Photo by Zach Fridell
Keith Thibodeau fronts Steamboat Springs rock band the Amputators on Sunday at Ghost Ranch Saloon. As an opening act for first wave West Coast punk headliner Agent Orange, the Amputators ripped through a set of original songs for a crowd that seemed as excited to see the hometown act as it was the main show.
Updated May 26, 2009 at midnight
Steamboat Springs Blues-laden soul, punk and early rock 'n' roll were among the styles covered in Ghost Ranch Saloon's opening weekend, with sets from The Informants, Tony Furtado, Agent Orange, the Amputators and Missed the Boat.
On Friday, the new music venue - which holds just less than 400 people and has national and regional acts on its schedule through the end of August - introduced itself to Steamboat Springs with a set from Denver-based party band The Informants.
Opening the night with "Back at the Chicken Shack," the act proved it's hard to go wrong starting the night with a Jimmy Smith tune. From the outset The Informants had an all-customers-will-be-served energy that carried the band, and a packed house at Ghost Ranch, through several sets of classic rock, soul and dance music. Informants frontwoman Kerry Pastine led the group with swaggering style, belting through every song. With Jonny Love on baritone sax and Kenny Plum on tenor through much of the set, The Informants charged through classic songs with one of the more powerful horn sections around.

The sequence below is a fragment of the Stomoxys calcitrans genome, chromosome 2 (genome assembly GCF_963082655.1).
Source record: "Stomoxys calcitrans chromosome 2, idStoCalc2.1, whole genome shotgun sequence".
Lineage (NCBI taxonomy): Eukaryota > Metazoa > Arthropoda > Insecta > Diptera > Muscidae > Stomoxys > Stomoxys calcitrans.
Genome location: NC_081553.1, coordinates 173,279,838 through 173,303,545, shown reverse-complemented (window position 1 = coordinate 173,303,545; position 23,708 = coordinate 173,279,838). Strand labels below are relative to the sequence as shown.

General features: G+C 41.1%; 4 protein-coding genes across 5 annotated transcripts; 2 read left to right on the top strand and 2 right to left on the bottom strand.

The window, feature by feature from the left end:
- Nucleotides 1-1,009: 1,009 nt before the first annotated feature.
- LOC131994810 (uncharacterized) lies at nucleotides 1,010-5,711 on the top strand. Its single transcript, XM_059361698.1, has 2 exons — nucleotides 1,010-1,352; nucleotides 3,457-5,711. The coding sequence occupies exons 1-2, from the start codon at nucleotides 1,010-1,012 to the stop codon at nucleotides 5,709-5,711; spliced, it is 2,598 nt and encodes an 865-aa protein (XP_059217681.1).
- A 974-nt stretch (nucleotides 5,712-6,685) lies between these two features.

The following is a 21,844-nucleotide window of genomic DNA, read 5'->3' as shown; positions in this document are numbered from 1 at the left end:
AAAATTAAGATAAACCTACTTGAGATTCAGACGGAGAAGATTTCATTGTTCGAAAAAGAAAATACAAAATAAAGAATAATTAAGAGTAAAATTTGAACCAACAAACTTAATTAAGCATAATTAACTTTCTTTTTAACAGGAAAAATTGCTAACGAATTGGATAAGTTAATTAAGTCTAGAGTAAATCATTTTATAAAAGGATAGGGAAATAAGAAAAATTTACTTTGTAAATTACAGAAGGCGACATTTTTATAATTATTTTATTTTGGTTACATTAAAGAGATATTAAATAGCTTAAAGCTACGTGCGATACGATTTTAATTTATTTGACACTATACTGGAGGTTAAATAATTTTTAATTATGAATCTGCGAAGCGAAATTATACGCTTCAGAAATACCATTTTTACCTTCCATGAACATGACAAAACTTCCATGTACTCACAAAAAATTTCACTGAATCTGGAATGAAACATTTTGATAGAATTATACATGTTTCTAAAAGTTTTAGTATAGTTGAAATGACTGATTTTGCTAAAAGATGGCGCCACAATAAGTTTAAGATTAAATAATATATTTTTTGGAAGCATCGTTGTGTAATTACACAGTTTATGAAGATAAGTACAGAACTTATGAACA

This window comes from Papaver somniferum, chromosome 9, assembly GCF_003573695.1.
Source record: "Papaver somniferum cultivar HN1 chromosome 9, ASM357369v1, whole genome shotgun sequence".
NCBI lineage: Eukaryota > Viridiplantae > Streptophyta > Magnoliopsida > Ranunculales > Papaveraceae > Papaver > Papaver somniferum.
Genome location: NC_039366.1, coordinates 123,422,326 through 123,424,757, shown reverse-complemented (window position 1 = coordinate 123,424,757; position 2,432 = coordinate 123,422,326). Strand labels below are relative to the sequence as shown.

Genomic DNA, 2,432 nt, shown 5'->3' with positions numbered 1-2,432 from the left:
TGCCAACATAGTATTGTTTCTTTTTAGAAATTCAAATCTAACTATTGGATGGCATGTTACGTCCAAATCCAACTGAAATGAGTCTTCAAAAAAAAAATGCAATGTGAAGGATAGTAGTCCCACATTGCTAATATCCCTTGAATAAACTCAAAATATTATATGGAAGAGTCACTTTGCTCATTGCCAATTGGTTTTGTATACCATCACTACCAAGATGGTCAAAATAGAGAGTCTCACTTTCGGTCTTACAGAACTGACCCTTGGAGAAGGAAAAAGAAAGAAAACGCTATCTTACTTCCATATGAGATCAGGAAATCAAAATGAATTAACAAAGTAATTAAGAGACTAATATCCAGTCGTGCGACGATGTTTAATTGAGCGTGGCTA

On Sunday, Steamboat Springs rock band the Amputators took the stage as the opening act for first wave West Coast punk headliner Agent Orange, and ripped through a set of original songs for a crowd that seemed as excited to see the hometown act as it was the main show. In the two years or so the band has been together, the Amputators have honed a hard rock sound that's immeasurably deepened by classic rock 'n' roll touches, including frequent and feverish bouts of harmonica from frontman Keith Thibodeau.
Agent Orange - a power trio since the band formed almost 30 years ago - drove through a high energy set, propelled by solid bass lines and a surf rock vibe that hasn't gotten old. The show gave Ghost Ranch a chance to test its all-kinds-accepted band booking theory, pulling in a house that was fittingly thrashing but wasn't too tightly packed.